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Courts Should Allow Expert Testimony on False Confessions

Columnist Steve Chapman makes an excellent argument for the admission of expert testimony on false confessions. We think it's only a matter of time. We've successfully argued for the admission of expert testimony critiquing handwriting examiners and for psychological experts on memory to explain the fallacies of eyewitness evidence. The same arguments can be made for false confessions. As Chapman points out:

The record of wrongful convictions, however, indicates juries acting on their own instincts can be completely fooled. They often put too much weight on a defendant's self-incrimination and not enough on the pressures that led to it. That's why there are so many people sent to prison after confessing to things they didn't do. Hearing from an expert can overcome that tendency.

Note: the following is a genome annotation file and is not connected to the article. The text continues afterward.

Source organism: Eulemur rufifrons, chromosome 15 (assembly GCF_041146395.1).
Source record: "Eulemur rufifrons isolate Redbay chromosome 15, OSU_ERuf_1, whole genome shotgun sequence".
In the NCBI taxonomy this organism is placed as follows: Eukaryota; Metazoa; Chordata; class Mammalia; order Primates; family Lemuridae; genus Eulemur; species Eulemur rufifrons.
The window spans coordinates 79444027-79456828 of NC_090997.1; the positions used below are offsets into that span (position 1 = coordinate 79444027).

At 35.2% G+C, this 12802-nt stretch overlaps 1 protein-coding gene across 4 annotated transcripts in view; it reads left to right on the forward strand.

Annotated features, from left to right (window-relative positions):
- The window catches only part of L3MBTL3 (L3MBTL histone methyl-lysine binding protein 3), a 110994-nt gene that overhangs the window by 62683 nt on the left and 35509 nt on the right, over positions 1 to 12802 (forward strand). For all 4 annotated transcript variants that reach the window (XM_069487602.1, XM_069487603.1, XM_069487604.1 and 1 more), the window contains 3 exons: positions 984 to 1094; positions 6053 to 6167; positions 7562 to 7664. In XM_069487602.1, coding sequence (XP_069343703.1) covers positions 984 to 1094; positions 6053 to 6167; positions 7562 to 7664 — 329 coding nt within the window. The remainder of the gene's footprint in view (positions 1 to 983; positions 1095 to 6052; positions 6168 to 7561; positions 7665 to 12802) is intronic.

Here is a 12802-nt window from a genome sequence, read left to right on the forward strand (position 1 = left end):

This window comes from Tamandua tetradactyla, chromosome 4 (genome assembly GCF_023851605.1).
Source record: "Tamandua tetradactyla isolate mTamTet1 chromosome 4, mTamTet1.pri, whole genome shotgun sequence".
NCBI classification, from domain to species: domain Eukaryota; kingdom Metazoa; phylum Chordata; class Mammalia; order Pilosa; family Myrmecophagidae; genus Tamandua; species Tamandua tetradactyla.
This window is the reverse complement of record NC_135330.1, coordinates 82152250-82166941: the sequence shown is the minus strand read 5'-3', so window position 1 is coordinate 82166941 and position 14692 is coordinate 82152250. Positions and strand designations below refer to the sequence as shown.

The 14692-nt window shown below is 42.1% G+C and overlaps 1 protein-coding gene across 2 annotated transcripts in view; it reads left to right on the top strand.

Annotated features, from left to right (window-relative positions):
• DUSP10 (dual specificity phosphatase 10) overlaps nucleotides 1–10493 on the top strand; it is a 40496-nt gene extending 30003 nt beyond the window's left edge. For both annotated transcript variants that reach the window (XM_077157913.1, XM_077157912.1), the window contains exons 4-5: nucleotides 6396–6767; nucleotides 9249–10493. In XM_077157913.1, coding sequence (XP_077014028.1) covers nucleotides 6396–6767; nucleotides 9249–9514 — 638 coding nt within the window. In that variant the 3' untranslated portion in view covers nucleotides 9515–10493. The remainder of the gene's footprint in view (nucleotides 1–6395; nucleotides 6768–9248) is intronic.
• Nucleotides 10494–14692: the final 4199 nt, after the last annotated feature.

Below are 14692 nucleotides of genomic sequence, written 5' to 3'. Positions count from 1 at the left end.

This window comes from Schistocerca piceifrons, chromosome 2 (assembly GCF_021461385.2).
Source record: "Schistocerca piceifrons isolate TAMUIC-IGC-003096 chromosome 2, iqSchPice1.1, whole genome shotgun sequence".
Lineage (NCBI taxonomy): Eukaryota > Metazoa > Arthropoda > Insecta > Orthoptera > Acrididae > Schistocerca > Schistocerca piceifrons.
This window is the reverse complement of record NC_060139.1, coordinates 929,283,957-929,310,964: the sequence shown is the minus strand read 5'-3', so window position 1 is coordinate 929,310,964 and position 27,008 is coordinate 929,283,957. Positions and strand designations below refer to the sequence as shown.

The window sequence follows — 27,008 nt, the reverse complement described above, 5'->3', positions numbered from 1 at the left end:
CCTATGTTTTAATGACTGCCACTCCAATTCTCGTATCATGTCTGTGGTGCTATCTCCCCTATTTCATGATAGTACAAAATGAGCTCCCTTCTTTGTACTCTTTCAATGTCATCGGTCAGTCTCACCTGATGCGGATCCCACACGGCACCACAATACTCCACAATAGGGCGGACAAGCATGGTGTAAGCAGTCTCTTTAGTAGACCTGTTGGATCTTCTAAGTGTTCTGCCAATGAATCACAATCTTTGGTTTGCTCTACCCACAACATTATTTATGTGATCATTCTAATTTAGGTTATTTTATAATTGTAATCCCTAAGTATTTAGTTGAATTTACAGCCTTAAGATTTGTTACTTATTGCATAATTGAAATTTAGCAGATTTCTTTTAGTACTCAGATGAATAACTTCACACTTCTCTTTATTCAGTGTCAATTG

As a federal appeals court said in a 1996 decision overturning a conviction because the trial court rejected such testimony, "Even though the jury may have had beliefs about the subject, the question is whether those beliefs were correct. Properly conducted social science research often shows that commonly held beliefs are in error." Expert testimony "would have let the jury know that a phenomenon known as false confessions exists, how to recognize it, and how to decide whether it fit the facts of the case being tried."

Juries are regularly allowed to hear confessions from defendants and urged to believe them. Why shouldn't they be allowed to learn about the grounds for doubt? Anything that reduces the frequency of wrongful convictions ought to be embraced by prosecutors and police. False confessions aren't good for them or anyone else — except the guilty.

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